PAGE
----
by Barry Brownstein
What happens when trees are planted in a “perfect” growing environment? Give the trees rich soil, just the right amount of water and no wind, and they grow rapidly, but topple over before they reach maturation. Wind stimulates the tree to grow stress wood, which “helps a tree position itself for optimal sun absorption, and it also helps trees grow more solidly.”
In a recent interview, two immunology doctors, former emergency-room physician Dr. Daniel W. Erickson and his partner at a California Urgent Care, Dr. Artin Massih, challenged us to consider the possibility that draconian lockdowns are counterproductive. Without exposure to pathogens, we cannot build a healthy immune system:
“The immune system is built by exposure to antigens: viruses, bacteria. When you’re a little child crawling on the ground, putting stuff in your mouth, viruses and bacteria come in. You form an antigen antibody complex. You form IgG IgM. This is how your immune system is built. You don’t take a small child put them in bubble wrap in a room and say, ‘go have a healthy immune system.’
“This is immunology, microbiology 101. This is the basis of what we’ve known for years. When you take human beings and you say, ‘go into your house, clean all your counters—Lysol them down you’re gonna kill 99% of viruses and bacteria; wear a mask; don’t go outside,’ what does it do to our immune system? Our immune system is used to touching. We share bacteria. Staphylococcus, streptococcal, bacteria, viruses.”
Erickson and Massih are alarmed at the unintended consequences of a prolonged lockdown:
“Sheltering in place decreases your immune system. And then as we all come out of shelter in place with a lower immune system and start trading viruses, bacteria—what do you think is going to happen? Disease is going to spike. And then you’ve got diseases spike—amongst a hospital system with furloughed doctors and nurses. This is not the combination we want to set up for a healthy society. It doesn’t make any sense.”
When the lockdown ends, will we face a similar danger as a sheltered tree? Will we have the necessary stress wood to withstand the wind?
On a spiritual level, Rabbi Dr. Abraham Twerski, a graduate of Marquette University’s medical school, asks us to consider how lobsters grow. Lobsters are soft-bodied animals encased in an exoskeleton. As the lobster grows, the older, now too-small shell must be discarded so a new shell can grow. Twerski points out, “The stimulus for the lobster to be able to grow is that it feels uncomfortable.”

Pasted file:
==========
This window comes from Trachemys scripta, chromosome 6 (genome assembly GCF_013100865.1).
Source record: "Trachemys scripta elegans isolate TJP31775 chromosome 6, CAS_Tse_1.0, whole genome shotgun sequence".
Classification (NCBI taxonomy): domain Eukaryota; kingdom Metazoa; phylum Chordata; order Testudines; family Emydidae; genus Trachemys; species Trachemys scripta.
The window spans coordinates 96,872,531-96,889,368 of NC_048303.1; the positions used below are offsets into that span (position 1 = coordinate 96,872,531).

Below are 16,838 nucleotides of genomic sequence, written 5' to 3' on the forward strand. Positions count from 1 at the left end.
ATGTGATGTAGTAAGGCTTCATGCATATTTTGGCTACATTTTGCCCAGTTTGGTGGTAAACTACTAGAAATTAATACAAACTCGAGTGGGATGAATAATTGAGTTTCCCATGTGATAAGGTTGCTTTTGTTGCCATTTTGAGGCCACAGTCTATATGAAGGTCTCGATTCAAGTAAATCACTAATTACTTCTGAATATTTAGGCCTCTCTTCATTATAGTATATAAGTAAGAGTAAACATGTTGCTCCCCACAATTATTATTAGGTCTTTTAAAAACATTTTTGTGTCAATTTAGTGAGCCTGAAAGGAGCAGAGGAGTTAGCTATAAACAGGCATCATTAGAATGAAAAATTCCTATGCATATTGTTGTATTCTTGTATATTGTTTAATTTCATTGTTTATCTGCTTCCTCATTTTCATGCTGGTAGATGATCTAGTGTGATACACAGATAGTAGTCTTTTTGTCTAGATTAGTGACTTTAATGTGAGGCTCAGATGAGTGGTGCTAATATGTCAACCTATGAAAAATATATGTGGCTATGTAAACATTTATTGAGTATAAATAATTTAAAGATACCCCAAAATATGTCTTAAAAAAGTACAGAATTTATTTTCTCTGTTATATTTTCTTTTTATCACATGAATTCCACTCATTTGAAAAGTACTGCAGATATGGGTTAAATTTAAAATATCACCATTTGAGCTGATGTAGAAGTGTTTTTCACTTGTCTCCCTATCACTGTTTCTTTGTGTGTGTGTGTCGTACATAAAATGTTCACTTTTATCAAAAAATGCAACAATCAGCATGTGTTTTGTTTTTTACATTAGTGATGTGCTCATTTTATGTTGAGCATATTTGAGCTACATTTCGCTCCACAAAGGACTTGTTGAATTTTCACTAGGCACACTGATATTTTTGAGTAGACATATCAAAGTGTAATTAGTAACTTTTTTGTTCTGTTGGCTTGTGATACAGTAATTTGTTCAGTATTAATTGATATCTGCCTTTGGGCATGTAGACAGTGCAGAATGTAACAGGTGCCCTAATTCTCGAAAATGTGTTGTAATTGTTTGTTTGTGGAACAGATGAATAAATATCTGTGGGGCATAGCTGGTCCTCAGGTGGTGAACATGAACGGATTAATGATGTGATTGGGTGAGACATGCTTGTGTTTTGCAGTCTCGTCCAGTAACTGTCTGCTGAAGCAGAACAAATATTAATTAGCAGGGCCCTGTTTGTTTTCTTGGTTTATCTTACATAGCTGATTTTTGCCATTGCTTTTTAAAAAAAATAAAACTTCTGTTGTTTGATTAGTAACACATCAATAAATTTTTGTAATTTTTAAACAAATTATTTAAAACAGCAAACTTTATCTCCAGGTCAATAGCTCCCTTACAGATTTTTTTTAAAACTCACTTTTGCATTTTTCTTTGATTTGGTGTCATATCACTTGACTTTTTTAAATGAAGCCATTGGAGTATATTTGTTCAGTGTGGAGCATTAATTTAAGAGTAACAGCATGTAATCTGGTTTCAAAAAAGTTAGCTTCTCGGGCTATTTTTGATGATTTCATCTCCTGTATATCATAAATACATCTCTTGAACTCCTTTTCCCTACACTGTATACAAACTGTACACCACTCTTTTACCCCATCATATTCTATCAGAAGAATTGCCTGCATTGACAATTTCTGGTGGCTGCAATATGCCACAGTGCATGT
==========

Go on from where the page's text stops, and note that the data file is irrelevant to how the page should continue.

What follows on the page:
Twerski also hypothesizes that if lobsters had doctors, they would seek painkillers when they got uncomfortable. Relieved from discomfort, they would not shed their old shells and grow. Twerski challenges us to use adversity properly and recognize that times of stress are also times for growth.
Human beings are not trees or lobsters, yet the warnings from Dr. Erickson and Dr. Massih echo lessons from the natural world.
Faced with a virulent virus, reasonable precautions, especially for the most vulnerable members of society, are wise. But, have we gone overboard?
This past weekend, my wife and I hiked trails in the White Mountains of New Hampshire on a lovely spring day. These trails are not always wide, and sometimes you closely pass other people on the path.
Only one man stepped off the trail when we were passing by. No one else seemed concerned that a brief outdoor encounter with another person’s airspace was putting them at a risk.
The next day we learned that the Forest Service felt otherwise and closed many trails in the White Mountains, citing an “unseasonably high” number of visitors. A Forest Service spokesperson said, “We can only imagine what was going on up the trails as far as people crossing lanes with each other as they’re going in opposite directions.”
If Forest Service personnel hiked, they would not have to imagine trail conditions. They would find solo hikers or pairs of people widely interspersed. Hikers are behaving like they always have. They politely greet other hikers and sometimes pause briefly to share news of trail conditions or provide directions.
In “protecting” people from enjoying the outdoors during social distancing, is our fear simply creating a dangerously unhealthy society? Perhaps it is time to head the warnings of Erickson and Massih – too much protection might later turn out to be as harmful as refusing to take reasonable coronavirus precautions.
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Barry Brownstein is a senior contributor to Intelligence Takeout.